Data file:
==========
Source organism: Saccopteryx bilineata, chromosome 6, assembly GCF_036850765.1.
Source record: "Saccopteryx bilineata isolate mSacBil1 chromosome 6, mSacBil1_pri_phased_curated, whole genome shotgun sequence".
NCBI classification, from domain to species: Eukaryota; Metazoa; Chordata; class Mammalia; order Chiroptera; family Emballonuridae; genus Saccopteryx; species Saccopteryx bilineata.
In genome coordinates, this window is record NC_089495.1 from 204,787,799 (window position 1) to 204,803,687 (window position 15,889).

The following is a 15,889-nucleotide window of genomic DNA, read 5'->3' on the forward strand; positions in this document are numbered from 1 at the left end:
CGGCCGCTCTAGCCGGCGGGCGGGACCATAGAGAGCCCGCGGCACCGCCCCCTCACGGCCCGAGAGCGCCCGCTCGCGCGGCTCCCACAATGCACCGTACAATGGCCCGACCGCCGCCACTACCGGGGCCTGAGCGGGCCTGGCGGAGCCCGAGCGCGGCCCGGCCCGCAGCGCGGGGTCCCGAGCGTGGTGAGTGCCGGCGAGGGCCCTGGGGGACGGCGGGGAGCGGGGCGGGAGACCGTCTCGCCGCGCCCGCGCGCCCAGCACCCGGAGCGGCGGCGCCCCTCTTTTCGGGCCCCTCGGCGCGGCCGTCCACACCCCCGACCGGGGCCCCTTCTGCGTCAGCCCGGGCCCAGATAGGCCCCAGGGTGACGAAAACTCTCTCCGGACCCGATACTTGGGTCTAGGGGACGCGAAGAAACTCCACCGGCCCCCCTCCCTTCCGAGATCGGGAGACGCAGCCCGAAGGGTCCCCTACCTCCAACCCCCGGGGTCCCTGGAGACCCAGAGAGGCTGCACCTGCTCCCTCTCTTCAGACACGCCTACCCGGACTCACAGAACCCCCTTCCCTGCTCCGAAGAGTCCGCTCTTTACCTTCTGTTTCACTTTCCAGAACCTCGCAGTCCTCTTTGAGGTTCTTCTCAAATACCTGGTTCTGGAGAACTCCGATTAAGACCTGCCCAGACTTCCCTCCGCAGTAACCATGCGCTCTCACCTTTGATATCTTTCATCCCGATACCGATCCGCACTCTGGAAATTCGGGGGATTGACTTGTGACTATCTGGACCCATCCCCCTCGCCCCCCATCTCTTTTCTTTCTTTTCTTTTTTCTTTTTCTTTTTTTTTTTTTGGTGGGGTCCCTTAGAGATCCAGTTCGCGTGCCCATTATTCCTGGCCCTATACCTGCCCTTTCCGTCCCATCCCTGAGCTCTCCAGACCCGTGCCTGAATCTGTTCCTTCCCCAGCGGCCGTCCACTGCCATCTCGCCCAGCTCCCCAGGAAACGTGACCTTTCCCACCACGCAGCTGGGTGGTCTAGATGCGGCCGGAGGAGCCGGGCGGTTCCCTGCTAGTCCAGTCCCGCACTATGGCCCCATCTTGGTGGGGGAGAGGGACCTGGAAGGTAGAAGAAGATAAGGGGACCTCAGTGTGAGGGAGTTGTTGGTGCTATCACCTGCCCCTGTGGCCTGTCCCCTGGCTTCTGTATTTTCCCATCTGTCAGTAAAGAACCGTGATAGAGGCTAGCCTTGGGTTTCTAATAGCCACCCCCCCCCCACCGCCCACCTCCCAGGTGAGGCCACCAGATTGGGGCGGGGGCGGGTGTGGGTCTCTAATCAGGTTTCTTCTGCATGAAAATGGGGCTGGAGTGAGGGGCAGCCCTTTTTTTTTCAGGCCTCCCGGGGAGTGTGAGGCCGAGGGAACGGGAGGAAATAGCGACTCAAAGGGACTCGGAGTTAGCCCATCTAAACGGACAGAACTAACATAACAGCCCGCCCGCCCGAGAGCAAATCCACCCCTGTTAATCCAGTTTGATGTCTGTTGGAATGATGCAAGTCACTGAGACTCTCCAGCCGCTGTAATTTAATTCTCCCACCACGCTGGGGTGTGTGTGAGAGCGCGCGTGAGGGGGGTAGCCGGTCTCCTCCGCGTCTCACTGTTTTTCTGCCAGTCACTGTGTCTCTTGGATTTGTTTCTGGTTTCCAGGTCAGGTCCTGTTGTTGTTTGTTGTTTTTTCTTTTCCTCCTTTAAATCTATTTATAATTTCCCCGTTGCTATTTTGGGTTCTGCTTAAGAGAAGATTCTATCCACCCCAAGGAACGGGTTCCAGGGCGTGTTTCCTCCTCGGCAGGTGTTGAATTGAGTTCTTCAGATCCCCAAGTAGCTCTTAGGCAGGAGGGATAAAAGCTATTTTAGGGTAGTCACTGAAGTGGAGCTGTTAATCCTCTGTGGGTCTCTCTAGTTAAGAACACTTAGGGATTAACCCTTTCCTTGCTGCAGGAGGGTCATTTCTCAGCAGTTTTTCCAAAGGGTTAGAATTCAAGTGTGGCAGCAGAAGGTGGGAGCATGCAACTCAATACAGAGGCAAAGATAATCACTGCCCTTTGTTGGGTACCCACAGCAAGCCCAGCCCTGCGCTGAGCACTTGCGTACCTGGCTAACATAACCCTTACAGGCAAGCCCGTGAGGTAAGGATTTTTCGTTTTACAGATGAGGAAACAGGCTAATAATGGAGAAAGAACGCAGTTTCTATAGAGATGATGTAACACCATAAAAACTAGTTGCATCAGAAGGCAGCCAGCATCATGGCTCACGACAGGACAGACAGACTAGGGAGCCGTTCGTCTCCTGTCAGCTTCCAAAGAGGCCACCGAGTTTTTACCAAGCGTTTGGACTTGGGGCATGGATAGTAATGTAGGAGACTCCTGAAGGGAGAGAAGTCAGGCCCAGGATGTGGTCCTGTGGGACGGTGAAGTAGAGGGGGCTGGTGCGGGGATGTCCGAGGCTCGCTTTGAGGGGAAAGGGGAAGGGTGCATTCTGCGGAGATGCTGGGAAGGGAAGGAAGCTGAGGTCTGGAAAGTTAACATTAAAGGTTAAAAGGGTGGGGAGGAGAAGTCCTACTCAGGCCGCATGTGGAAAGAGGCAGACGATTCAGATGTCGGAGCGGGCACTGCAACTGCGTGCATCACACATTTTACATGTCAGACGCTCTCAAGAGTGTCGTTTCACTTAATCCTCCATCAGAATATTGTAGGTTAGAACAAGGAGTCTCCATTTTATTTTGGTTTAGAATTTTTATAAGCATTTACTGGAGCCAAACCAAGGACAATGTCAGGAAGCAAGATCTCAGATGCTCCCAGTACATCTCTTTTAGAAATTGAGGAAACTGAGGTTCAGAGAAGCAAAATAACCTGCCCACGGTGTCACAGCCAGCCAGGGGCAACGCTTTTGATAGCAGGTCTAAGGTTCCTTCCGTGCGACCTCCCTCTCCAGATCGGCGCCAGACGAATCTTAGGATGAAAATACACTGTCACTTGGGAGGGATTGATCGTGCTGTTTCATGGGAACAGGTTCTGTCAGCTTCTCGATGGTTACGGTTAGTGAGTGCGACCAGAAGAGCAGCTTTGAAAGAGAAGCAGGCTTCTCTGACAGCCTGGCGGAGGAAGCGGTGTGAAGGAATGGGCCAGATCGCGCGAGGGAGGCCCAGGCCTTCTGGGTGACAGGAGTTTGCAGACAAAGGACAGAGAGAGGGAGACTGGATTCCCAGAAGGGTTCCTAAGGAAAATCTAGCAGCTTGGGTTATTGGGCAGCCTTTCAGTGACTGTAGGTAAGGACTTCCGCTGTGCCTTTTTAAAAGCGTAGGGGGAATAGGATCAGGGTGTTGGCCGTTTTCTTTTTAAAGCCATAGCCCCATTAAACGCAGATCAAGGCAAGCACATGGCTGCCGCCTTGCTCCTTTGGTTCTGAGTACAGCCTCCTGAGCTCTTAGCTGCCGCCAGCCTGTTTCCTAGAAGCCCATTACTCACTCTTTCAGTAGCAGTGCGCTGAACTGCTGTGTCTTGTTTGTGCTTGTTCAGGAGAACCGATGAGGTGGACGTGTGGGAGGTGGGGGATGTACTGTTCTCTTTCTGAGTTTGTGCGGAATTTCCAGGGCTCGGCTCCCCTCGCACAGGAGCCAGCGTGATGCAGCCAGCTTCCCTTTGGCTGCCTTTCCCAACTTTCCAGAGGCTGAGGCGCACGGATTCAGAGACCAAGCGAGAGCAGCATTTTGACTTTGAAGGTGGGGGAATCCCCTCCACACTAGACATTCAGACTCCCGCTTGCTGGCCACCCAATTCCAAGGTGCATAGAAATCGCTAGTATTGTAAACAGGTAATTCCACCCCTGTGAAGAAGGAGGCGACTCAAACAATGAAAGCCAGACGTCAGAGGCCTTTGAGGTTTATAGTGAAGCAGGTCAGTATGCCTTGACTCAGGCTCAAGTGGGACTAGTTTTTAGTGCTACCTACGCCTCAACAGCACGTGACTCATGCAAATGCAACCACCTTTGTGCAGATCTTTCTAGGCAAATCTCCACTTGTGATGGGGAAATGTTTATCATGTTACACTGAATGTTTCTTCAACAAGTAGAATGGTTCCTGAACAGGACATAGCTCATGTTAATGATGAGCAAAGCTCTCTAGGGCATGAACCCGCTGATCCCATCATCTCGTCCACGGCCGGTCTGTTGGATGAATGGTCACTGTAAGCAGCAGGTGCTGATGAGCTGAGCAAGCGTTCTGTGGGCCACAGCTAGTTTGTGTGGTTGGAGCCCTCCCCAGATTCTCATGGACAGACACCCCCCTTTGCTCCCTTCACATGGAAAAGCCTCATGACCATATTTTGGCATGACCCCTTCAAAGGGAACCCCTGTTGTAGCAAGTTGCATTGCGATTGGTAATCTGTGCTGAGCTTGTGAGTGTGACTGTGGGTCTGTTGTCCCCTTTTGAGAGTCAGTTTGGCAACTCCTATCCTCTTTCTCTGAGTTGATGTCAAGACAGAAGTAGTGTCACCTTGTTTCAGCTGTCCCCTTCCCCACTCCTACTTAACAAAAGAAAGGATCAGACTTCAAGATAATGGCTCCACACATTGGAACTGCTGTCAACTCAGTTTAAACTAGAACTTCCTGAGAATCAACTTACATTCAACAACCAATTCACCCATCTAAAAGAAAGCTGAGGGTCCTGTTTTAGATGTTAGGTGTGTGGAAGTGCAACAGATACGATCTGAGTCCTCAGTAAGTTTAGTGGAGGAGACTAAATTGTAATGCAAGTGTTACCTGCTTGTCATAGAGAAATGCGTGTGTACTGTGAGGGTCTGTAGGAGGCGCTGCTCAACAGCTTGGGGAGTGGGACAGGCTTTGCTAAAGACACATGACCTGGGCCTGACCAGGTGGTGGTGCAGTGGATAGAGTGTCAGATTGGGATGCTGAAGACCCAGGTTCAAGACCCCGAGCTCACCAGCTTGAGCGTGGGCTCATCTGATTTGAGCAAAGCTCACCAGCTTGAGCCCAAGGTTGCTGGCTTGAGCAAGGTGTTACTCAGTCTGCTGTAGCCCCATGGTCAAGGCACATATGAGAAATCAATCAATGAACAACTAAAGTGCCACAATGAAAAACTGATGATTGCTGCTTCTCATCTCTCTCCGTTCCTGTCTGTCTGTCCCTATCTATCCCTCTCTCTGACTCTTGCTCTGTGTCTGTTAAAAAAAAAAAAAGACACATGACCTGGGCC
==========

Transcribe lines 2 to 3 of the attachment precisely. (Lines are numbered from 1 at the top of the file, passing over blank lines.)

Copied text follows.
Source record: "Saccopteryx bilineata isolate mSacBil1 chromosome 6, mSacBil1_pri_phased_curated, whole genome shotgun sequence".
NCBI classification, from domain to species: Eukaryota; Metazoa; Chordata; class Mammalia; order Chiroptera; family Emballonuridae; genus Saccopteryx; species Saccopteryx bilineata.